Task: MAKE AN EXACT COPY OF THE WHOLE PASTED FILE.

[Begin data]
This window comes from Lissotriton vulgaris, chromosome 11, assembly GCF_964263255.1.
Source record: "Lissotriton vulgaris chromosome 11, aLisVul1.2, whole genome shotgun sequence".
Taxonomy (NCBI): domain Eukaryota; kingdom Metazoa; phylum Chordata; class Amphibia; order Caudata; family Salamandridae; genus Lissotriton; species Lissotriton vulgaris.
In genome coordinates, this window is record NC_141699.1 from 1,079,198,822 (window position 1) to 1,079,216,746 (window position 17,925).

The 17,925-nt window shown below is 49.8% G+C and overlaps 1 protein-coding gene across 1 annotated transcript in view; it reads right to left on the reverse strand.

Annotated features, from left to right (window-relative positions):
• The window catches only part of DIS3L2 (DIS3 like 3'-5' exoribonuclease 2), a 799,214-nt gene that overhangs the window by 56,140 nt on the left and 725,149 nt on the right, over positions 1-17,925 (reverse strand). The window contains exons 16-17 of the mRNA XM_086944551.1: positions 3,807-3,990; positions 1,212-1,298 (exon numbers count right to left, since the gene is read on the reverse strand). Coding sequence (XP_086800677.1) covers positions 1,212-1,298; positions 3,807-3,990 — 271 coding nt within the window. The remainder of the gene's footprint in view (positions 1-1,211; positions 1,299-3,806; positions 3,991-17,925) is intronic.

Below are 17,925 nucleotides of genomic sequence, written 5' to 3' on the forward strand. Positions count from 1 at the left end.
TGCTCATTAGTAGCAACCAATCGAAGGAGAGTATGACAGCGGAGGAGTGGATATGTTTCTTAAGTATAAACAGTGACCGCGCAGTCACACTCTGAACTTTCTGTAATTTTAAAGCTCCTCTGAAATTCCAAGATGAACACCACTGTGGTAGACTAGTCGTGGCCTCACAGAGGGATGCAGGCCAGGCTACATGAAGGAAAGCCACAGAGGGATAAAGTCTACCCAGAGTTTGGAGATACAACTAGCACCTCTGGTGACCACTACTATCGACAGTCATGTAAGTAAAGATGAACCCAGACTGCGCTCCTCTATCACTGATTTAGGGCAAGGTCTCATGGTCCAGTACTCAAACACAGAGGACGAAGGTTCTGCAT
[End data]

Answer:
This window comes from Lissotriton vulgaris, chromosome 11, assembly GCF_964263255.1.
Source record: "Lissotriton vulgaris chromosome 11, aLisVul1.2, whole genome shotgun sequence".
Taxonomy (NCBI): domain Eukaryota; kingdom Metazoa; phylum Chordata; class Amphibia; order Caudata; family Salamandridae; genus Lissotriton; species Lissotriton vulgaris.
In genome coordinates, this window is record NC_141699.1 from 1,079,198,822 (window position 1) to 1,079,216,746 (window position 17,925).

The 17,925-nt window shown below is 49.8% G+C and overlaps 1 protein-coding gene across 1 annotated transcript in view; it reads right to left on the reverse strand.

Annotated features, from left to right (window-relative positions):
• The window catches only part of DIS3L2 (DIS3 like 3'-5' exoribonuclease 2), a 799,214-nt gene that overhangs the window by 56,140 nt on the left and 725,149 nt on the right, over positions 1-17,925 (reverse strand). The window contains exons 16-17 of the mRNA XM_086944551.1: positions 3,807-3,990; positions 1,212-1,298 (exon numbers count right to left, since the gene is read on the reverse strand). Coding sequence (XP_086800677.1) covers positions 1,212-1,298; positions 3,807-3,990 — 271 coding nt within the window. The remainder of the gene's footprint in view (positions 1-1,211; positions 1,299-3,806; positions 3,991-17,925) is intronic.

Below are 17,925 nucleotides of genomic sequence, written 5' to 3' on the forward strand. Positions count from 1 at the left end.
TGCTCATTAGTAGCAACCAATCGAAGGAGAGTATGACAGCGGAGGAGTGGATATGTTTCTTAAGTATAAACAGTGACCGCGCAGTCACACTCTGAACTTTCTGTAATTTTAAAGCTCCTCTGAAATTCCAAGATGAACACCACTGTGGTAGACTAGTCGTGGCCTCACAGAGGGATGCAGGCCAGGCTACATGAAGGAAAGCCACAGAGGGATAAAGTCTACCCAGAGTTTGGAGATACAACTAGCACCTCTGGTGACCACTACTATCGACAGTCATGTAAGTAAAGATGAACCCAGACTGCGCTCCTCTATCACTGATTTAGGGCAAGGTCTCATGGTCCAGTACTCAAACACAGAGGACGAAGGTTCTGCAT